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Homosexuality: the Bishops and listening

25 January 2012


From Mr Philip Johanson

Sir, — It was interesting to read that the House of Bishops might face a legal challenge in relation to the process of appointing a Bishop of Southwark (News, 20 January). It raises again the question regarding the process of appointing bishops and who might be involved.

In a book to be published next month, The State of the Church and the Church of the State, by Michael Turnbull and Donald McFadyen, Frank Field MP writes in the foreword: “The brutal response from the inner circle at No. 10 brought home to me how quickly the collapse was of the Church’s hold on establishment politics. I was talking to one of the Prime Minister’s inner core. The conversation was on the appointment the Prime Minister would soon agree, on who was to be the new Bishop of Southwark. The official looked puzzled. Why, I was asked, should the Prime Minister be concerned with this vacancy? Doesn’t he have better things to do? I shot back ‘Bishops and Deans are very important players in your Big Society.’ ‘God, I never saw their jobs in those terms,’ came the reply.”

Does the Church see bishops as important players in the Big Society, and, if so, what are the implications regarding appointments and who can be considered?

10 Ditton Lodge
8 Stourwood Avenue
Bournemouth, Dorset BH6 3PN

From Mrs Mary P. Roe

Sir, — In response to Mrs Lorna Ashworth’s letter about “listening” last week, I must say that I am very glad that our Christian forebears were prepared to listen to the radical suggestion that, contrary to scrip­ture, mental illnesses, epilepsy, etc., are not evidence of demonic possession, but conditions that can be ameliorated and even cured with treatment that includes drugs, which have presumably been supplied by our Creator, ready to be used when human knowledge had advanced further than in biblical times.

I imagine that we are all very glad that the notion that physical suffering is a punishment from God for our sins and those of our ancestors was questioned, and that the answers to those questions were listened to. After all, Jesus shows us that it is our Father’s will that we should be healed, in one way or another.

No doubt, the children of those “Christian” sects that encourage the torture and killing of infants whom they identify as “witches” in accordance with Exodus 22, “you shall not suffer a witch to live,” wish that their guardians would listen to the more enlightened and genuinely Christian insights into the subject of witchcraft.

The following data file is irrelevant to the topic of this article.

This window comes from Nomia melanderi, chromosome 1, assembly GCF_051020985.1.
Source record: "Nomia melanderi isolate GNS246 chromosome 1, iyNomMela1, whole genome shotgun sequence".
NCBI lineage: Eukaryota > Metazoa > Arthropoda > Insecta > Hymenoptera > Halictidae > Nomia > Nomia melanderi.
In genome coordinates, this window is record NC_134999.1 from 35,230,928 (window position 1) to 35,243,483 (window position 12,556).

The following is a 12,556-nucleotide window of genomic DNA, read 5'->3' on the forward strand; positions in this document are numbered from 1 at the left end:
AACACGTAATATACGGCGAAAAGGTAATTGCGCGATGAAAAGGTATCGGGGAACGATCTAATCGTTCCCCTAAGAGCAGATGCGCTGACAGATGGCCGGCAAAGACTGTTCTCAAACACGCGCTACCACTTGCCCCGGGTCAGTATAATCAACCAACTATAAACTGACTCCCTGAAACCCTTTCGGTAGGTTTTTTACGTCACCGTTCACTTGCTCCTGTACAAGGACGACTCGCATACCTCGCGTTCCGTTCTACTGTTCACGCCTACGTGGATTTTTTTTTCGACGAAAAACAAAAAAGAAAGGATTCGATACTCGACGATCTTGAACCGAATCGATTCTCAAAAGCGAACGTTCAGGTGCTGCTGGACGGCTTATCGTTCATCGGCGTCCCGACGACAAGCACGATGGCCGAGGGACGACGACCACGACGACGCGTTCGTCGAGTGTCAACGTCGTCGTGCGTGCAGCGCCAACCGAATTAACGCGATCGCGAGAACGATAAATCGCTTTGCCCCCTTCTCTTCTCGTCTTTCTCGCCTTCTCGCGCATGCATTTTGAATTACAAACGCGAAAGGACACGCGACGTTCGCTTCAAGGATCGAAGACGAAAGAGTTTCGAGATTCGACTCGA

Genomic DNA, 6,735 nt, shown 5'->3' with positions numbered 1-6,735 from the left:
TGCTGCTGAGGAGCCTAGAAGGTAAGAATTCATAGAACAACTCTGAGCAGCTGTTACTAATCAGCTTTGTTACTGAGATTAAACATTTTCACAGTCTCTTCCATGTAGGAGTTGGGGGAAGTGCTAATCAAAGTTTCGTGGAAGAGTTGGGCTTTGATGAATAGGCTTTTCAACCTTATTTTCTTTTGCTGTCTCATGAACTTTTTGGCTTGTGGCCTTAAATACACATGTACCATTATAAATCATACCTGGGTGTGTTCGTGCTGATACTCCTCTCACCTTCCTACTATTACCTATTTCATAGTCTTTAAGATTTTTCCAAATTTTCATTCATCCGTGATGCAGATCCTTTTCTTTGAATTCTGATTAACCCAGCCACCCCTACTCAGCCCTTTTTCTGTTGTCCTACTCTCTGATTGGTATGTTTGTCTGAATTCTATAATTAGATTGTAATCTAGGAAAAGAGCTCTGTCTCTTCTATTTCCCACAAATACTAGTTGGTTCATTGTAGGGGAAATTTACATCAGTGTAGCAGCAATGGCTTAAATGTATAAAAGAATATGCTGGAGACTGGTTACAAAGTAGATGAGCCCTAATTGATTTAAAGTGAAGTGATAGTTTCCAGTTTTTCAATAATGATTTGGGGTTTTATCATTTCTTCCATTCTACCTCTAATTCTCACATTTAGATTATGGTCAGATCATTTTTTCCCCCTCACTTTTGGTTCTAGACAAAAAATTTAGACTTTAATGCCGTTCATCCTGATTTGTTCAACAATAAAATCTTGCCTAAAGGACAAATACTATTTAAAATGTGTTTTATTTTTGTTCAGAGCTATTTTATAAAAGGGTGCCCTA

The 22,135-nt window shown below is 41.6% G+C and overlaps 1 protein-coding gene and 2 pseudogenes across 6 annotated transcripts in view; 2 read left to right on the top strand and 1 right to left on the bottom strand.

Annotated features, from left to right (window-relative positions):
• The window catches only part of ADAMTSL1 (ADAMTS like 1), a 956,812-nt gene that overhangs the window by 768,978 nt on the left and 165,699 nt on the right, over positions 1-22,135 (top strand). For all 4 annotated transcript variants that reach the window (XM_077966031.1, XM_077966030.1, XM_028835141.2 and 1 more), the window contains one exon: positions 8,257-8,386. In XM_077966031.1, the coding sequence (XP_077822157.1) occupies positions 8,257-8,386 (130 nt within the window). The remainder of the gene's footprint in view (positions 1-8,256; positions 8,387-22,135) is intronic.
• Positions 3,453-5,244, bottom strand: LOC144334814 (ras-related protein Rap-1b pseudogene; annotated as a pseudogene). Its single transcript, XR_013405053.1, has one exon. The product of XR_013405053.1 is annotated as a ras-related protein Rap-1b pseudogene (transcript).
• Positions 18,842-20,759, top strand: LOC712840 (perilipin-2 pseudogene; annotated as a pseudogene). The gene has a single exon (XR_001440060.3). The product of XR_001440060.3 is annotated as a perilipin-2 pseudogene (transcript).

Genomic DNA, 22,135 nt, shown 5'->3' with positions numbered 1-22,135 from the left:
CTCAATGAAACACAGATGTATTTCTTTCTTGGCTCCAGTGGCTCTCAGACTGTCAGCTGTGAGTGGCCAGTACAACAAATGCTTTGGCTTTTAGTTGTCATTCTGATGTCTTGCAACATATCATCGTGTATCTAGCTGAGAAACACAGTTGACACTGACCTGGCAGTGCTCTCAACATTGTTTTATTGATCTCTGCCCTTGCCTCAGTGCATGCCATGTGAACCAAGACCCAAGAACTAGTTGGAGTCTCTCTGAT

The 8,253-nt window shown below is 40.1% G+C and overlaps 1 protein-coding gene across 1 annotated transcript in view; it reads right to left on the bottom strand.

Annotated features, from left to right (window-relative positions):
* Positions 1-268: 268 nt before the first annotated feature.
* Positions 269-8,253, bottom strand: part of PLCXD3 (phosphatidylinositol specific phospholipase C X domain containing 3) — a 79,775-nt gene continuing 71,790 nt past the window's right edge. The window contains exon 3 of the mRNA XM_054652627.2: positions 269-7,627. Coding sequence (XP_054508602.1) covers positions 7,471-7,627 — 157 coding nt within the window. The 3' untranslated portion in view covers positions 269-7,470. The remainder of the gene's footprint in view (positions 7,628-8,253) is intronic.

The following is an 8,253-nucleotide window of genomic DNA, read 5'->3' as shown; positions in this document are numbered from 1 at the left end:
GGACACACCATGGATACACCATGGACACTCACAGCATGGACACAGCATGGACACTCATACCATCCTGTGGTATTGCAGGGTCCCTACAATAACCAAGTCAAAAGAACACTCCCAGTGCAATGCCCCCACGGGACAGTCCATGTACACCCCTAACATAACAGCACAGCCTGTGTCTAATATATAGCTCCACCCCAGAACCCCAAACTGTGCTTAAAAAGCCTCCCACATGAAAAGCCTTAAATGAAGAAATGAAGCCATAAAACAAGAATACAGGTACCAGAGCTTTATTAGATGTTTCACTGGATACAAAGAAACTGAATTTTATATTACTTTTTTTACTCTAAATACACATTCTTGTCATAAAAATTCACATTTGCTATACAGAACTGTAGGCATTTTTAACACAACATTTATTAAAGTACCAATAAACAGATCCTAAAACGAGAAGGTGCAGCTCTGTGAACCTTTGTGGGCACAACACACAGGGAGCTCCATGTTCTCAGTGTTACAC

I could multiply examples of areas where listening to scripture alone has not brought us any nearer the King­dom, but rather the opposite. I hope and pray that we continue to listen to the voice of God, addressing the issues of our own time and delivered by our contem­poraries whom God is calling to reveal his loving purposes for the 21st century.

1 The North Lodge, Kings End
Bicester, Oxon OX26 6NT

From Canon F. Hugh Magee

Sir, — Lorna Ashworth objects to the way the term “listening process” has been, in her words, “bandied about” in the General Synod of the Church of England, and in a letter from the Revd Colin Coward (13 January).

I, in turn, would like to object to the way she has bandied about the term “Word of God”: it is surely one thing to “uphold the authority of scripture”, as she claims to do; but it is quite another to assume that such upholding requires one to assume, as she also appears to do, that scripture can be identified with the Word of God in any literal sense.

Were I required to believe that, I would have to become an atheist on the spot.

17 North Street
St Andrews KY16 9PW

From Mr Barnaby Miln

Sir, — Soon after the Osborne report (Comment, 20 January) was leaked, the Secretary-General told me how to word my demand for an emer­gency debate of the General Synod, then in session. I wanted to have the Osborne report out in the open.

No doubt the Archbishops had a sleepless night considering my re­quest, but by morning had decided to decline. The letter handed to me said that “they were not willing to take any action which could be inter­preted as giving to the Osborne report” — “to it and it alone” — “a status which it does not at this stage possess”.

At coffee time, the Archbishop of Canterbury, Robert Runcie, came up to me to suggest that even if World War Three had broken out, he doubted if it would warrant an emergency debate. “But a good try, Barnaby. Well done,” he said.

St Bernard’s House, Henderson Row
Edinburgh EH3 5BH

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